Fri 28 May 2010
Filed under: Inside Burma
Burma’s military junta has expanded its Fiber Optic Cable (FOC) project to its Eastern Regional Command, bringing to a total four military regional command centers whose electronic systems are linked to Naypyidaw via the country’s most modern network.
The FOCs have been laid in Pekon, Aung Pan and Kalaw townships in eastern Shan State, according to local people and military sources. The FOC cables—which are individually no wider than a strand of hair—transmit Internet, telephone and cable TV.
Local people in an area controlled by the ethnic cease-fire group, the Kayan New Land Party (KNLP), said that two- and six-feet deep trenches were dug to hold the FOC pipelines that were installed in late April. The cables connect the Burmese army’s Eastern Regional Command, based in the Shan State capital of Taunggyi, to its Triangle Regional Command center, based in Kengtung.
Since 2000, the Burmese junta has implemented an FOC project in its Western Regional Military Command center in Arakan State; in Northern Regional Command in Myitkyina, the capital of Kachin State; and in its Northeastern Regional Command center in Lashio in northern Shan State.
The FOC program is conducted by the Directorate of Signals and overseen by the Ministry of Defense. According to military sources, a map of the cables’ transmission routes has been kept so secret that even staff officers at the Directorate of Signals do not know the details.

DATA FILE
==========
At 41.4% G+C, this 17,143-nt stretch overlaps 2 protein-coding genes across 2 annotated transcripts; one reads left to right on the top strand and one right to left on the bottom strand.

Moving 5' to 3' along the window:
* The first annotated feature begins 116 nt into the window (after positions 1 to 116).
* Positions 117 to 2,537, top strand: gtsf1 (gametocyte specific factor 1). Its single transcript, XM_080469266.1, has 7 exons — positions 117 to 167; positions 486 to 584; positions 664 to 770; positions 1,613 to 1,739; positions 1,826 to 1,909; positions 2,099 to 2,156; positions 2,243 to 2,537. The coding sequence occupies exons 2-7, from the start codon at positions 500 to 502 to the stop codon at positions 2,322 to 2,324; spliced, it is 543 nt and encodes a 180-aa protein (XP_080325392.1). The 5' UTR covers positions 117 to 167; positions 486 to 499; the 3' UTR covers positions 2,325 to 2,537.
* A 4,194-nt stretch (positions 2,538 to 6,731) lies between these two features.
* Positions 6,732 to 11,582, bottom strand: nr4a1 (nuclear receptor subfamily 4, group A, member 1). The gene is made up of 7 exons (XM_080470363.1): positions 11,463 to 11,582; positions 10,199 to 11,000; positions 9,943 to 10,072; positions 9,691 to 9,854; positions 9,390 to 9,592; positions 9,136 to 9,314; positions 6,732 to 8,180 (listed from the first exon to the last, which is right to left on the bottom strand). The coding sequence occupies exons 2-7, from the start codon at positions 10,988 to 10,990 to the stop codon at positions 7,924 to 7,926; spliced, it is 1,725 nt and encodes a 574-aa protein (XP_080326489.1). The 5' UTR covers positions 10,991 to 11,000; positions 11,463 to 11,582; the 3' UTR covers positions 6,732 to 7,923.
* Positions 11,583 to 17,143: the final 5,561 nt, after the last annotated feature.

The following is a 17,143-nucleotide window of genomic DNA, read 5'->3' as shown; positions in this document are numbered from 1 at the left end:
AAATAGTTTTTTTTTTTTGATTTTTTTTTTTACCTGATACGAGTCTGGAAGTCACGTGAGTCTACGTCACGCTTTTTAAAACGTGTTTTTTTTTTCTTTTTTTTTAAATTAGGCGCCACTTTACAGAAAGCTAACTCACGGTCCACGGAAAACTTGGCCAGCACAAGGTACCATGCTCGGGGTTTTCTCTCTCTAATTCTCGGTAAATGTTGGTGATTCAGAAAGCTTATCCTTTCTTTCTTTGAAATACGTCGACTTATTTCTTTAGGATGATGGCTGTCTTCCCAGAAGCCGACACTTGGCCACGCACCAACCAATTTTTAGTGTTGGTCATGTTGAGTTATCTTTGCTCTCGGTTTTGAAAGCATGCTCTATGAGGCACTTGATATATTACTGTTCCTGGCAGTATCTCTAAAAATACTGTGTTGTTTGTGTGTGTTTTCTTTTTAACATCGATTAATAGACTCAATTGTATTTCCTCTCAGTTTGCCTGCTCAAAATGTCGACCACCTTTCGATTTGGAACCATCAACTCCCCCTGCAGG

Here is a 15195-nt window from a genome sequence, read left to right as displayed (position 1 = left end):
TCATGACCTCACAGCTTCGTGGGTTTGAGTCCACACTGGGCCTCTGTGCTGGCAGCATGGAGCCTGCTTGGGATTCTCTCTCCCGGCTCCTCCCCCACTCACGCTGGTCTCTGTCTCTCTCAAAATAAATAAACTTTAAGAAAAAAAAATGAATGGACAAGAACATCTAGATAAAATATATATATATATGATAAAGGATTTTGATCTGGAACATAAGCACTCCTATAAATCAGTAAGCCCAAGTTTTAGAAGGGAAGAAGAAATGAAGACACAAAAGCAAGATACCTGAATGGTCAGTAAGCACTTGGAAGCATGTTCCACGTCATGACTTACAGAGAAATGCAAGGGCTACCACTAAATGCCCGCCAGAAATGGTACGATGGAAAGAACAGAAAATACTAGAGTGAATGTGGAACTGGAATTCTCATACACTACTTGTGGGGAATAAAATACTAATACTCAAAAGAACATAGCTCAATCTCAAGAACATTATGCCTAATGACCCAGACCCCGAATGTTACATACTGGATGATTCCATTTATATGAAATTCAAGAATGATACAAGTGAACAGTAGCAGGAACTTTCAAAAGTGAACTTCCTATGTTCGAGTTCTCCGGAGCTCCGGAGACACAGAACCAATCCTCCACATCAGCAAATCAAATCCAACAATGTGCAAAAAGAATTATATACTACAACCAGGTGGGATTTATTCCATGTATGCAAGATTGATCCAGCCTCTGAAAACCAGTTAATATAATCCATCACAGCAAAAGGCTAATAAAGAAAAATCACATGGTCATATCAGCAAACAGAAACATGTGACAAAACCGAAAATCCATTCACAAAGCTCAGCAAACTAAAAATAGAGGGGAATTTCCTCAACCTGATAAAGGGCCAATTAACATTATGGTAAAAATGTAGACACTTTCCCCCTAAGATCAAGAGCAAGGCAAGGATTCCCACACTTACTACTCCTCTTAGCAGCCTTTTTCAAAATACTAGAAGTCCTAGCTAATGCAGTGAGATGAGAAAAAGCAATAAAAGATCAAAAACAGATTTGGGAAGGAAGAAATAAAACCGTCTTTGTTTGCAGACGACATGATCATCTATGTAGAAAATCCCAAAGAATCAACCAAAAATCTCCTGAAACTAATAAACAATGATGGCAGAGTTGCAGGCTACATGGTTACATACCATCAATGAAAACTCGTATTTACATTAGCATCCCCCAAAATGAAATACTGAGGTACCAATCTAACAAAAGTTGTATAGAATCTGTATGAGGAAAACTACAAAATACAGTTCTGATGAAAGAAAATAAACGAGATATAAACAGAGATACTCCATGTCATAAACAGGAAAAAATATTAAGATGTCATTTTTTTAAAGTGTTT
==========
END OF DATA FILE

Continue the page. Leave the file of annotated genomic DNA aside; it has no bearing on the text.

Sources have speculated that junta chief Snr-Gen Than Shwe is personally involved in the project and is insistent that the military maintains an independent electronics network from the rest of the country. He is reputedly concerned that military communications are intercepted by hostile agencies, ethnic insurgents, cease-fire groups or foreign intelligence agencies.
“Tet Chauk [Military Chief Than Shwe] has a dream about military communications,” said a military source in Rangoon. “He is suspicious of wireless communication, because he thinks it will be intercepted by hostile organizations. That’s why he wants all his military bases to be linked by FOCs.”
“Than Shwe’s dream is to hold his four-monthly meetings via electronic links, so no regional commander need come to military headquarters,” said a retired commander who spoke to The Irrawaddy. “At the same time, he believes the FOCs will prevent any information being intercepted.”